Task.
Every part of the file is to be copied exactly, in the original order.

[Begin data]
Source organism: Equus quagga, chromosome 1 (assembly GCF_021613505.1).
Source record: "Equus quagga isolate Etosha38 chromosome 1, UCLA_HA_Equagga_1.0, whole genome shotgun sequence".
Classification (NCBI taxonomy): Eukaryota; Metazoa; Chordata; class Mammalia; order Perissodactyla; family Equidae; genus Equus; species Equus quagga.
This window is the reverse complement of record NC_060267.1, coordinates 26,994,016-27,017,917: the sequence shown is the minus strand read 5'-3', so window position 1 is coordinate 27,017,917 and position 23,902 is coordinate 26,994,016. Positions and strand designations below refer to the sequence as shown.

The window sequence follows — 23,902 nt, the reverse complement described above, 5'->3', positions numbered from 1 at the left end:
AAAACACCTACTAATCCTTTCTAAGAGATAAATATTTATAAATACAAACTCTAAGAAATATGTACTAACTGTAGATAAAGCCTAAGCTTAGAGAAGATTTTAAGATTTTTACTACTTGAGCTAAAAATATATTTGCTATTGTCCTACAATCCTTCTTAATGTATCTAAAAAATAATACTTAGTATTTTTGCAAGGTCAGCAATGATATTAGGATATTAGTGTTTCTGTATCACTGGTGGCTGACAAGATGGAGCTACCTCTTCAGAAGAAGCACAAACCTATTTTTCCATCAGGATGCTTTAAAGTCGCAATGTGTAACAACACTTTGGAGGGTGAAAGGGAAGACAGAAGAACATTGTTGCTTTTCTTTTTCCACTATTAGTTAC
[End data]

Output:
Source organism: Equus quagga, chromosome 1 (assembly GCF_021613505.1).
Source record: "Equus quagga isolate Etosha38 chromosome 1, UCLA_HA_Equagga_1.0, whole genome shotgun sequence".
Classification (NCBI taxonomy): Eukaryota; Metazoa; Chordata; class Mammalia; order Perissodactyla; family Equidae; genus Equus; species Equus quagga.
This window is the reverse complement of record NC_060267.1, coordinates 26,994,016-27,017,917: the sequence shown is the minus strand read 5'-3', so window position 1 is coordinate 27,017,917 and position 23,902 is coordinate 26,994,016. Positions and strand designations below refer to the sequence as shown.

The window sequence follows — 23,902 nt, the reverse complement described above, 5'->3', positions numbered from 1 at the left end:
AAAACACCTACTAATCCTTTCTAAGAGATAAATATTTATAAATACAAACTCTAAGAAATATGTACTAACTGTAGATAAAGCCTAAGCTTAGAGAAGATTTTAAGATTTTTACTACTTGAGCTAAAAATATATTTGCTATTGTCCTACAATCCTTCTTAATGTATCTAAAAAATAATACTTAGTATTTTTGCAAGGTCAGCAATGATATTAGGATATTAGTGTTTCTGTATCACTGGTGGCTGACAAGATGGAGCTACCTCTTCAGAAGAAGCACAAACCTATTTTTCCATCAGGATGCTTTAAAGTCGCAATGTGTAACAACACTTTGGAGGGTGAAAGGGAAGACAGAAGAACATTGTTGCTTTTCTTTTTCCACTATTAGTTAC